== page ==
Charging for an Artificial Distinction: “Going” to “College”

Charging for an Artificial Distinction: “Going” to “College” March 20, 2019
If you went to college after an excellent high school or sent your children to a very good high school, you both may have experienced this:
“College is easier than our high school!”
Some high schools are proud to hear this, but since most of these students are borrowing tens of thousands of dollars to attend, there should be less pride and more concern about quality. After all, if grossly unqualified rich kids can get into Ivy quality schools through fraud and graduate with good grades (!), what does that say?
Nobody scams into MIT or any good mathematics major, because the student would not last. The lack of preparation would show and failure would be (nearly) certain. Doesn’t this suggest that much of college education, even at our “best” schools, is shambolic and soft? Before doing anything else, a parent or educator should ask: “Why maintain the present system?”
The idea that one should go to school for sixteen years and that this should be broken up between several different institutions is an accident of history and technology. There may have been a time when library resources (for example) needed to do a decent undergraduate level education could only be collected in a few places.
This is no longer true.
There may have been a time where there were too few humanities professors to push college education out into many communities that are now without colleges.
This is no longer true.
There may have been a time when we had to rend younger folk from their communities, creating intellectual deserts in some urban and rural areas.
This is no longer true.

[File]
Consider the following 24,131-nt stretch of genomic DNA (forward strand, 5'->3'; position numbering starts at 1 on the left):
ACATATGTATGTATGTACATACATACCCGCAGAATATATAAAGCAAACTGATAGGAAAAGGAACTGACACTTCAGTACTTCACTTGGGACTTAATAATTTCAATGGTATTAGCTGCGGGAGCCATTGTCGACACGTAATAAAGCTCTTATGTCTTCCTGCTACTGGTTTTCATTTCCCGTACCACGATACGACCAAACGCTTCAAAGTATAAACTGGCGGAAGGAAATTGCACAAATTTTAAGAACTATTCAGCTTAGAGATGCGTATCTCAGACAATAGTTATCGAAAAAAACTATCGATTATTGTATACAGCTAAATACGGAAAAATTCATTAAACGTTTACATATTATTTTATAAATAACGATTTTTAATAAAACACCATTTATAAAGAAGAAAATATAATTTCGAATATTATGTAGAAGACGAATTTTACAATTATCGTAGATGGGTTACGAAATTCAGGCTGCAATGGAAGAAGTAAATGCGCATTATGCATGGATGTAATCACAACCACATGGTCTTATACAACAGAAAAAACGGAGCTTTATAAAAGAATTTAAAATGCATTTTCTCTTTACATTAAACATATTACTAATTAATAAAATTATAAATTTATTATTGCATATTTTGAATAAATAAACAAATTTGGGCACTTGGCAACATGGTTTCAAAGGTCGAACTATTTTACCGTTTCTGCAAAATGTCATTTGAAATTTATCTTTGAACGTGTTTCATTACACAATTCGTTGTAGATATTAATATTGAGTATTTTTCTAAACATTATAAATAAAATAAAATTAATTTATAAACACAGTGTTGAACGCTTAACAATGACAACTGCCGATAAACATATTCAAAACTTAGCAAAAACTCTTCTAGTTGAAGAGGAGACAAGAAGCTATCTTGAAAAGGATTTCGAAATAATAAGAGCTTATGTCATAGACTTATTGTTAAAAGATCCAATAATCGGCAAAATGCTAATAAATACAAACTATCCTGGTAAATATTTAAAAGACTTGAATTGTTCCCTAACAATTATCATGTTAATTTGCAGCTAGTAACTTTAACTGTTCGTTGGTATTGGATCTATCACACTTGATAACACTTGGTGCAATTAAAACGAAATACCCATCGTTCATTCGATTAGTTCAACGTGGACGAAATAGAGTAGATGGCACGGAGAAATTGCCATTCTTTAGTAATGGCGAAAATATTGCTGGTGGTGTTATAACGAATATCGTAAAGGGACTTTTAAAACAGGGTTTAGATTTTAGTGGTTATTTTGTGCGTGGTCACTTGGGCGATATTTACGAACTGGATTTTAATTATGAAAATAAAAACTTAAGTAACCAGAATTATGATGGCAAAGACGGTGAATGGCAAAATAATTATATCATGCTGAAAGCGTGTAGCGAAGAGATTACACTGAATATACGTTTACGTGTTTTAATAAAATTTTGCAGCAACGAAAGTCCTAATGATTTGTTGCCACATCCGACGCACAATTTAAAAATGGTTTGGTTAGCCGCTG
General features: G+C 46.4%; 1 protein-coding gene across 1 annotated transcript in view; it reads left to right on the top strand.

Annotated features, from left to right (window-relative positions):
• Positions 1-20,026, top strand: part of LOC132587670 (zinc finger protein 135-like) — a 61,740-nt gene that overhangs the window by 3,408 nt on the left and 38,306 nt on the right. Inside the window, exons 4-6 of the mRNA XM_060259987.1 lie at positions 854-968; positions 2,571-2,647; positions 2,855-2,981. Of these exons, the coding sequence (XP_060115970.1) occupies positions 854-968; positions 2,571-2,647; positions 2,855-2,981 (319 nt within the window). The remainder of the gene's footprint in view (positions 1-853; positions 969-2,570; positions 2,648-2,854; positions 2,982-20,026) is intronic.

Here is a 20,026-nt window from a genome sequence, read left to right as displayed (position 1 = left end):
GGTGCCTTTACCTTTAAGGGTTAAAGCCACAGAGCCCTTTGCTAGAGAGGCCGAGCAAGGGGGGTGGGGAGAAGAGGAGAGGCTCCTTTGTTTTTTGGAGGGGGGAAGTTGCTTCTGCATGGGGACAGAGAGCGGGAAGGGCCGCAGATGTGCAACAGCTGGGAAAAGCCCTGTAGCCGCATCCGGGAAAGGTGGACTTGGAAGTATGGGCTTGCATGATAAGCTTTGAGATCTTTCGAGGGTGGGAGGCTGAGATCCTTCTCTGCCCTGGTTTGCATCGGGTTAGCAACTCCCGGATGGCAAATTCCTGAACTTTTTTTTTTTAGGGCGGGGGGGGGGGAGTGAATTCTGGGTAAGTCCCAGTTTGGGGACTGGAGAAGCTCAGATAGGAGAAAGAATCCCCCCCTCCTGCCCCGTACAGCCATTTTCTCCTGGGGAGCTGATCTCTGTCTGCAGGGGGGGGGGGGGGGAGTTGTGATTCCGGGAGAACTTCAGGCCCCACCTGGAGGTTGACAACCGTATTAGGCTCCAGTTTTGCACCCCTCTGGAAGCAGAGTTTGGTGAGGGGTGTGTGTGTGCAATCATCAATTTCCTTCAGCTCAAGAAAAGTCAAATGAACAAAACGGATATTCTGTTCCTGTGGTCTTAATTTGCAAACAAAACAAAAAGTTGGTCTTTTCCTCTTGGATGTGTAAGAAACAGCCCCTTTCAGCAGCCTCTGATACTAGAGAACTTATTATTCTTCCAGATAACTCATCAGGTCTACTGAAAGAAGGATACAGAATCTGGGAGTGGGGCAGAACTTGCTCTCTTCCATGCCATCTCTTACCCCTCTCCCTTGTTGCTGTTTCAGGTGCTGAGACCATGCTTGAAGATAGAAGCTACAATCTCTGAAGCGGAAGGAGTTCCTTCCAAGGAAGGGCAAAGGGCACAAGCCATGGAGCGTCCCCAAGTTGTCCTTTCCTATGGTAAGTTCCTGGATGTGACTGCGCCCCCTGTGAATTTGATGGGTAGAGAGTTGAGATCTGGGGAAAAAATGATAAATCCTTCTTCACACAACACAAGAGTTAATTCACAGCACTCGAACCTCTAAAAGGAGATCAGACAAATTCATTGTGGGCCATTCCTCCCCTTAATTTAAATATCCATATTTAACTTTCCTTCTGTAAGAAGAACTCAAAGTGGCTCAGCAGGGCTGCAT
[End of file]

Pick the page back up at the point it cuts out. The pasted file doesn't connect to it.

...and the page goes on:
Instead, realizing that much of what they once had to do no longer needs to be done in the cost-inefficient way, we can think in a new way. We don’t need semi-professional sports teams to educate, massive administrative super-structures to teach virtues, or small campus compounds cut off from actual cities to educate.
You can tell this is true when university administrators begin selling “the full college experience” instead of education. The education does not need their 1950’s infrastructure, bloated by 1970’s government policies. We do not need debt. Instead, we can think differently and push education back to professors and de-professionalize many of the tasks that have become “educational” careers.
Perhaps we have created a “rite of passage” that no longer functions well as a general education or preparation for citizenship and virtue.
What if many of the tasks of high school and college were integrated?

Our school offers dual enrollment classes on site from ninth grade forward in areas where students are able to do the work. We avoid needless repetition in the curriculum. Classical Christian schools should consider not cooperating with colleges and universities that loath their values, do not share their curriculum, or have models that are debt driven.

We found an excellent set of potential partners. Schools all over the country can do the same. Let’s stop subsidizing small colleges with more vice-presidents than faculty in entire departments! Classical Christian schools can and should offer entire degree programs on site.

Let’s offer as many paths to mechanical arts as possible. We began with gardening and husbandry at our School, but will not stop there. Let’s set up apprenticeship programs in many fields that lead to lifelong skills. All of this must take place in a diverse, open community that is accountable globally.
A connection to a global church group helps. Being in an urban environment helps. Most of all, send students out of the classroom into the workplace, city, public museums, libraries, and social spaces as much as possible. The classical Christian school is not a compound (those become insular and inbred), but a hub for activities and guidance that is open to the community.
The classical Christian college and school must be part of the political, social, and educational life of the broader culture in which she is found. In this way, our campus can be the city, our professors a core we hire and a broad community, and our mission producing brilliant citizens for the republic and fit subjects for the Kingdom of Heaven.
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*Graduate education is different and not addressed here. This post is based on a series of questions from a graduate student for a research project.

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